An incoming freshman texted me at 11pm, which is approximately thirty minutes past my bedtime, and said she needed help. I immediately met her. She just got hit with the news that her mom was diagnosed with cancer for the second time. Her eyes filled with emotional tears, her breathing labored as she tried to speak through the sobs, and her shoulders slumped and shook with despair.
I hardly knew this girl, but her grief drew out my compassion. Just as I felt my own eyes well up, my best friend and roommate walked into the room laughing. She had received a funny text and looked up to share the joke when she saw our current state. Immediately, she rushed to us and offered warmth and sympathy. She didn’t even ask this girl’s name but jumped in the mess to provide comfort.
When the young girl left and my roommate asked more about her, we both recognized the beauty in the pain. We didn’t have to know one another to share her mourning. It was a domino effect that happened both quickly and very naturally. If discipleship should look anything like the ministry of Jesus, then what we had just experienced was a very real representation. It reminded me that witness, compassion, and community are essential to a lifestyle of discipleship.
When Jesus saw her weeping, and the Jews who had come with her also weeping, he was deeply moved in his spirit and greatly troubled. And he said, “Where have you laid him?” They said to him, “Lord, come and see.” Jesus wept. So the Jews said, “See how he loved him!”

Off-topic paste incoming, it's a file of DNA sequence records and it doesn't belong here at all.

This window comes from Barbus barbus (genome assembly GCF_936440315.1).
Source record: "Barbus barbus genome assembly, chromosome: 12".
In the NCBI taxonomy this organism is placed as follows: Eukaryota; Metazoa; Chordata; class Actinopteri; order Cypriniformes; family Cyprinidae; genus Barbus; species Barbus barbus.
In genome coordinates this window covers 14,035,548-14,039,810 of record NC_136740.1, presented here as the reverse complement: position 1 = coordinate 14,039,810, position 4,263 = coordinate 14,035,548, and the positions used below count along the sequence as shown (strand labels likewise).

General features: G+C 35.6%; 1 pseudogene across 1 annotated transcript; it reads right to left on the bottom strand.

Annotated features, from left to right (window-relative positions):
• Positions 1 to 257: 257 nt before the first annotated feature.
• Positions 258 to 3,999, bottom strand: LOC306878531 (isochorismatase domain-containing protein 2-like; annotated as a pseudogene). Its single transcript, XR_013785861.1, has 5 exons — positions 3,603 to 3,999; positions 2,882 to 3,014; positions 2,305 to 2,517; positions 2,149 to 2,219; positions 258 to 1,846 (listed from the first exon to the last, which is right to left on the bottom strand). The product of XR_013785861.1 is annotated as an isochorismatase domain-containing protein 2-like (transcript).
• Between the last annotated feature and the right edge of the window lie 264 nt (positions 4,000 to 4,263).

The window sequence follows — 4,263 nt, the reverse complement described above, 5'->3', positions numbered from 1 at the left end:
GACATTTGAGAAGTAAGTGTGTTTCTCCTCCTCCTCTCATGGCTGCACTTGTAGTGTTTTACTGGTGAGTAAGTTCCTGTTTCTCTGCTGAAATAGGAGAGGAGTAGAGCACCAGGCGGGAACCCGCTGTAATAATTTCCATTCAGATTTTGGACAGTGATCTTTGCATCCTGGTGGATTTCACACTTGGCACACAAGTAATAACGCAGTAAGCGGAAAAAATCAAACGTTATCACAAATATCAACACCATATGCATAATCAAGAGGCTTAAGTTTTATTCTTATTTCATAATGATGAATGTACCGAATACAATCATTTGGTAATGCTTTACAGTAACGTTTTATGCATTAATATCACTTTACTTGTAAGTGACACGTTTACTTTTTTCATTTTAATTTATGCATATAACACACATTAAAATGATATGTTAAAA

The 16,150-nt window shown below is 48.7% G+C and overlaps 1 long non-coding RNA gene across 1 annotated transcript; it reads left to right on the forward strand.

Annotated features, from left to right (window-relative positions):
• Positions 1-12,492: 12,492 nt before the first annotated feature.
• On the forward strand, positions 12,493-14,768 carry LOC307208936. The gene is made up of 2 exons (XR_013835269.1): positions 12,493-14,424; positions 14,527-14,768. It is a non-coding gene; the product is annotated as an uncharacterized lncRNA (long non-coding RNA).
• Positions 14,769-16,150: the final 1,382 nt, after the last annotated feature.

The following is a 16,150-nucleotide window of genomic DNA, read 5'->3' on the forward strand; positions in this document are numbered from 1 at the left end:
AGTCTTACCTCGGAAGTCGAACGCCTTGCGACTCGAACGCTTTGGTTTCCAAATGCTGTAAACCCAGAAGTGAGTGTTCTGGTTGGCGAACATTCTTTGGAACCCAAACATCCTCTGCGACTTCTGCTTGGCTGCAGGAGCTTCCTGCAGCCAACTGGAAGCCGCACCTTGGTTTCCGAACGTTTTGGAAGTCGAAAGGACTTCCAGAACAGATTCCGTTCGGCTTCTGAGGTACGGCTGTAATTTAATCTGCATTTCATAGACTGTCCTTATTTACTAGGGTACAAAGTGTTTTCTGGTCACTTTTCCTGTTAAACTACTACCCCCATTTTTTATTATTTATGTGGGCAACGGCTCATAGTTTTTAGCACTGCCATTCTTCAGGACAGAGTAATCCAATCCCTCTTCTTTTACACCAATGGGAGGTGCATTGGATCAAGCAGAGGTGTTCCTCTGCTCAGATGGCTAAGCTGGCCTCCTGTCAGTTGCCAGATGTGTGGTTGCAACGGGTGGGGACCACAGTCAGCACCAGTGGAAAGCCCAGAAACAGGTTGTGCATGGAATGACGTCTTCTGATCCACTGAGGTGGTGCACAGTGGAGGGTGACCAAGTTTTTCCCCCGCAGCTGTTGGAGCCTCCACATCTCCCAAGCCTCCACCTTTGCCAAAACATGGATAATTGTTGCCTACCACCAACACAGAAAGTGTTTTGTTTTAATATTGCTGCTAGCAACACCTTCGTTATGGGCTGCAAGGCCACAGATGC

This excerpt is from the story of the relationship between Jesus, Lazarus, Mary and Martha. The series of compassion is unavoidable. However, earlier in this chapter Jesus is first told the news about Lazarus, and he responds confidently and unafraid of the consequences. Jesus is God, and his authority is duly noted in his initial words.
“This illness does not lead to death. It is for the glory of God, so that the Son of God may be glorified through it.”
He doesn’t seem overly concerned for the emotional health of his friends, but simply declares that this tragedy will lead to his ultimate glory. Some may even say that he seemed to lack sensitivity towards the situation. However, just a few lines down, we see Jesus weeping over the friendship lost. How could a few lines cultivate such a change in response?
Clearly, he walked into an atmosphere that was emotionally intense. The text says that the anguish he witnessed in Mary and Martha moved his spirit and he was greatly troubled. His compassion was so deep that it caused uncontrollable sadness, and he wept. He cried so much that the people who had been ridiculing him a few verses before, turned and said “See how he loved him!” He didn’t hide his pain, and he didn’t declare his omniscience. He shared in mourning, he sowed tears, and he discipled those around him by doing so. He also validated their grief even though he knew Lazarus would be resurrected. The significance of identifying and sharing in pain was more than a teaching moment.
Discipleship in Community